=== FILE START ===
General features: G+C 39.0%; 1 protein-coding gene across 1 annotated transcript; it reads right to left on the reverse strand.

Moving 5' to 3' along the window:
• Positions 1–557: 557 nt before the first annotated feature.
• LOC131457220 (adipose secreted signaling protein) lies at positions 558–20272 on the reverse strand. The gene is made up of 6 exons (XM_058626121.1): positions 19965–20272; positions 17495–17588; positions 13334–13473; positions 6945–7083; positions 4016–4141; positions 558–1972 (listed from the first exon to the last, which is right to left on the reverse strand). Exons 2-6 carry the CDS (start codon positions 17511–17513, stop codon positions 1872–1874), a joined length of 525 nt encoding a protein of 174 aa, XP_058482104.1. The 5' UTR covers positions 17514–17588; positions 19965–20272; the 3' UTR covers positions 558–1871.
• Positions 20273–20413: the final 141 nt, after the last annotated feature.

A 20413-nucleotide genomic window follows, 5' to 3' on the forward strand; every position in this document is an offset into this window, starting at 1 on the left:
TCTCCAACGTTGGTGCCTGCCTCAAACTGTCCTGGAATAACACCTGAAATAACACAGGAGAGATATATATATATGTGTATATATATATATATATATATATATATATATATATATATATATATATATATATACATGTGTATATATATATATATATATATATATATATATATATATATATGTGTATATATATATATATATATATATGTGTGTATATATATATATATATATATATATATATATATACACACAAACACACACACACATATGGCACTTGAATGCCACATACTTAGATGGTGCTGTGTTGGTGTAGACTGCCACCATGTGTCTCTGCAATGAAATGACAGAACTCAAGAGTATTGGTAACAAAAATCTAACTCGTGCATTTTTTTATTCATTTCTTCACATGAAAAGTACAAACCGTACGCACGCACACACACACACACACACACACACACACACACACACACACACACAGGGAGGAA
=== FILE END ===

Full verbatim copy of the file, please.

General features: G+C 39.0%; 1 protein-coding gene across 1 annotated transcript; it reads right to left on the reverse strand.

Moving 5' to 3' along the window:
• Positions 1–557: 557 nt before the first annotated feature.
• LOC131457220 (adipose secreted signaling protein) lies at positions 558–20272 on the reverse strand. The gene is made up of 6 exons (XM_058626121.1): positions 19965–20272; positions 17495–17588; positions 13334–13473; positions 6945–7083; positions 4016–4141; positions 558–1972 (listed from the first exon to the last, which is right to left on the reverse strand). Exons 2-6 carry the CDS (start codon positions 17511–17513, stop codon positions 1872–1874), a joined length of 525 nt encoding a protein of 174 aa, XP_058482104.1. The 5' UTR covers positions 17514–17588; positions 19965–20272; the 3' UTR covers positions 558–1871.
• Positions 20273–20413: the final 141 nt, after the last annotated feature.

A 20413-nucleotide genomic window follows, 5' to 3' on the forward strand; every position in this document is an offset into this window, starting at 1 on the left:
TCTCCAACGTTGGTGCCTGCCTCAAACTGTCCTGGAATAACACCTGAAATAACACAGGAGAGATATATATATATGTGTATATATATATATATATATATATATATATATATATATATATATATATATATATACATGTGTATATATATATATATATATATATATATATATATATATATATGTGTATATATATATATATATATATATGTGTGTATATATATATATATATATATATATATATATATACACACAAACACACACACACATATGGCACTTGAATGCCACATACTTAGATGGTGCTGTGTTGGTGTAGACTGCCACCATGTGTCTCTGCAATGAAATGACAGAACTCAAGAGTATTGGTAACAAAAATCTAACTCGTGCATTTTTTTATTCATTTCTTCACATGAAAAGTACAAACCGTACGCACGCACACACACACACACACACACACACACACACACACACACACACACAGGGAGGAA